It has to be said that The Pitmen Painters is something of an art and history lesson rolled into one. Written by Lee Hall – most famous for writing the movie Billy Elliot and the subsequent West End musical – The Pitmen Painters is based on the true story of the miners who hired a professor to teach them art appreciation and quickly abandoned theory in favour of practise, painting the life that they knew. Although the original collective numbered more than 30 men, that has been scaled down to 5 distinct personalities for theatrical purposes.
Set in Ashington in the north of England in 1934, life is tough, work is scarce and money is tight – and yet this play opens with great humour and warmth as the men bicker amongst themselves about what art is, the hidden meanings in paintings, and the rules by which they must abide if the class is to take place at all.
Led by the bureaucratic George (Joe Caffrey) who had quite a remarkable ability to turn his face almost purple with each vitriolic rant about anything from the plugging in of a projector to the immorality of accepting money for their paintings, the group consists of Oliver (Trevor Fox), Jimmy (David Whitaker), Harry (Michael Hodgson) and George’s nephew (Brian Lonsdale) and their esteemed teacher, Robert Lyon (Ian Kelly). The cast is completed by life model Susan Parks (Joy Brook) who seems determined to take her clothes off and art collector Helen Sutherland (Joy Brook) a keen admirer of modern art and raw talent.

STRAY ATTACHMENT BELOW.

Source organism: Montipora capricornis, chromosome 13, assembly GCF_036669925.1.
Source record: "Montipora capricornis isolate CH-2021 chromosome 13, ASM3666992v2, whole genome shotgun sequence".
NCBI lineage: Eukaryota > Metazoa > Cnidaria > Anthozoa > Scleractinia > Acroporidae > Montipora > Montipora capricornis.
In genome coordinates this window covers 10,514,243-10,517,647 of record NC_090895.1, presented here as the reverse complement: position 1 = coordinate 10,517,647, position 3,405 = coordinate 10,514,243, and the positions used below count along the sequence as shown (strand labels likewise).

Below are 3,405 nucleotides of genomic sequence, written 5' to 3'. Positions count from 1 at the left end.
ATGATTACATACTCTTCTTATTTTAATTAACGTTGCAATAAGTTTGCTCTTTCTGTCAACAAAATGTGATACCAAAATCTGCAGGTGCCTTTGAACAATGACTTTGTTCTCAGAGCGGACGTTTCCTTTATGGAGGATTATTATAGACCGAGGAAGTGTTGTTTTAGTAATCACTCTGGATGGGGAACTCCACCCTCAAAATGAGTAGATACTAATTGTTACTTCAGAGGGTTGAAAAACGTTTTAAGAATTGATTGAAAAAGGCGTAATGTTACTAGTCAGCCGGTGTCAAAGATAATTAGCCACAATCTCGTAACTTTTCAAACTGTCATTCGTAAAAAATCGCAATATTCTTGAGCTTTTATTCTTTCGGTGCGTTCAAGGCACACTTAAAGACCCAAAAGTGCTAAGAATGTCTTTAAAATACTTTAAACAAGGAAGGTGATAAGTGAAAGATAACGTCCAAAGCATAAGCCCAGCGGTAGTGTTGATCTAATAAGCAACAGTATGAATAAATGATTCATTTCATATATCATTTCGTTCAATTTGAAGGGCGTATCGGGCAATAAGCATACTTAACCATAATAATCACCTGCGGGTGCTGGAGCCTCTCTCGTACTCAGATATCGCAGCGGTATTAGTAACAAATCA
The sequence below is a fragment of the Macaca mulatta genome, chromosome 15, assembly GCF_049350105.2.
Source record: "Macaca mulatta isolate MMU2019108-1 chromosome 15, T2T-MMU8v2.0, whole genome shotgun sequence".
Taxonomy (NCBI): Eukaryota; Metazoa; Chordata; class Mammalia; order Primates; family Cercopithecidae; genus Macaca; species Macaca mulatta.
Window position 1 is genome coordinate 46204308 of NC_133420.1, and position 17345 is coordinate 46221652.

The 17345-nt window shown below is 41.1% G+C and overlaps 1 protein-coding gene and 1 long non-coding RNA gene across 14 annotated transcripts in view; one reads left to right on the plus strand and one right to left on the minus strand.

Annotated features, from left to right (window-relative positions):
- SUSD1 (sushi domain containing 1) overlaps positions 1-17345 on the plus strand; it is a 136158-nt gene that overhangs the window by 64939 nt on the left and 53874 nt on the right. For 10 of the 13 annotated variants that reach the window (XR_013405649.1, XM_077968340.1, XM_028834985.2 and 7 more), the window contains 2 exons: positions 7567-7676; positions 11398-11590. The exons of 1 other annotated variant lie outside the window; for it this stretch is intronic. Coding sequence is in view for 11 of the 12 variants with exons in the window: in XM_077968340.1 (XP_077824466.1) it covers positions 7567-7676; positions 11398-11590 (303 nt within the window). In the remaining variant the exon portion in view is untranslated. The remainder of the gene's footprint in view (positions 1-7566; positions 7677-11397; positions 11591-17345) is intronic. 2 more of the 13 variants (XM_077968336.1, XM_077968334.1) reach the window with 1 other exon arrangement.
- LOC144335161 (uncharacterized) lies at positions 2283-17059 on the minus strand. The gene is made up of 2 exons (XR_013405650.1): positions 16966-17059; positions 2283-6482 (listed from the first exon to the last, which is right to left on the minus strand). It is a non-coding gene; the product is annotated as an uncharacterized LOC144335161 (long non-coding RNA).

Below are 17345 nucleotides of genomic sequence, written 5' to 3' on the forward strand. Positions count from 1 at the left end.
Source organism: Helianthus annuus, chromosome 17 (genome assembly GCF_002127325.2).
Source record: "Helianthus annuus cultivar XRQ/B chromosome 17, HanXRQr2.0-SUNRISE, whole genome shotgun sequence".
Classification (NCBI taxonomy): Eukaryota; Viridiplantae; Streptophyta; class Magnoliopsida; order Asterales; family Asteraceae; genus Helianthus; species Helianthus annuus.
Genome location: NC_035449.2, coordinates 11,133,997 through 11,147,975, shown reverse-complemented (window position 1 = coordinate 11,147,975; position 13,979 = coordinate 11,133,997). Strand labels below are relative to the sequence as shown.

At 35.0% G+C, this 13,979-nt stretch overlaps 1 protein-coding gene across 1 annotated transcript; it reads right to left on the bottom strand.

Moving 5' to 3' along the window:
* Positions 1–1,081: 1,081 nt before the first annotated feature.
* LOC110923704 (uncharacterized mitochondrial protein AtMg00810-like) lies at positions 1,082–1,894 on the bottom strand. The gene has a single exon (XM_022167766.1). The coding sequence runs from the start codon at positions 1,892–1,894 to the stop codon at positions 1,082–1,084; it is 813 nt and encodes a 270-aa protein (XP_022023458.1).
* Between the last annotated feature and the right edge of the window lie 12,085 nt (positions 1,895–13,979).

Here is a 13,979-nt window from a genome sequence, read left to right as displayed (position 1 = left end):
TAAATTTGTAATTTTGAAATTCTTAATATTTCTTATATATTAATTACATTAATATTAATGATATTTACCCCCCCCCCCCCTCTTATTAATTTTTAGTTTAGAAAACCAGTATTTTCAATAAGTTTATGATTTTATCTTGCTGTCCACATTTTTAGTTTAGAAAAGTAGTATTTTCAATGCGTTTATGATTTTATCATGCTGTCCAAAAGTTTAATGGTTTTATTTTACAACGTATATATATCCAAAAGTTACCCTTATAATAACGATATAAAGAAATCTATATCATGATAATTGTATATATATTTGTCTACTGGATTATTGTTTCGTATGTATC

The men begin with simple lino cuttings and slowly move on to painting, each developing his own style. Amongst the pacy lines and hilarious dialogue, there are some very poignant moments, particularly when Oliver (the most talented of the group) struggles to come to terms with his new-found ability and Trevor Fox plays this with great depth and subtlety; he has grown to love painting but does not consider it to be an honest day’s work – he comes from a long line of pitmen and even when he’s offered a weekly wage to paint full-time, he fears leaving behind the only life he has ever known.
I am always in awe of any actor who can multi-task; it is one thing to learn lines, develop a character and follow stage directions – it is quite another to do a chalk/charcoal sketch live on stage that so closely mimics the original it is based on (shown on a screen above the stage), whilst still continuing with a scene of dialogue as though this were the most natural thing in the world. I was completely spellbound – Ian Kelly, I take my hat off to you.
The Pitmen Painters is at The Duchess Theatre, Catherine Street, Aldwych, WC2B 5LA and is currently booking until Saturday, April 14, 2012
Contains some strong language – suitable for ages 10+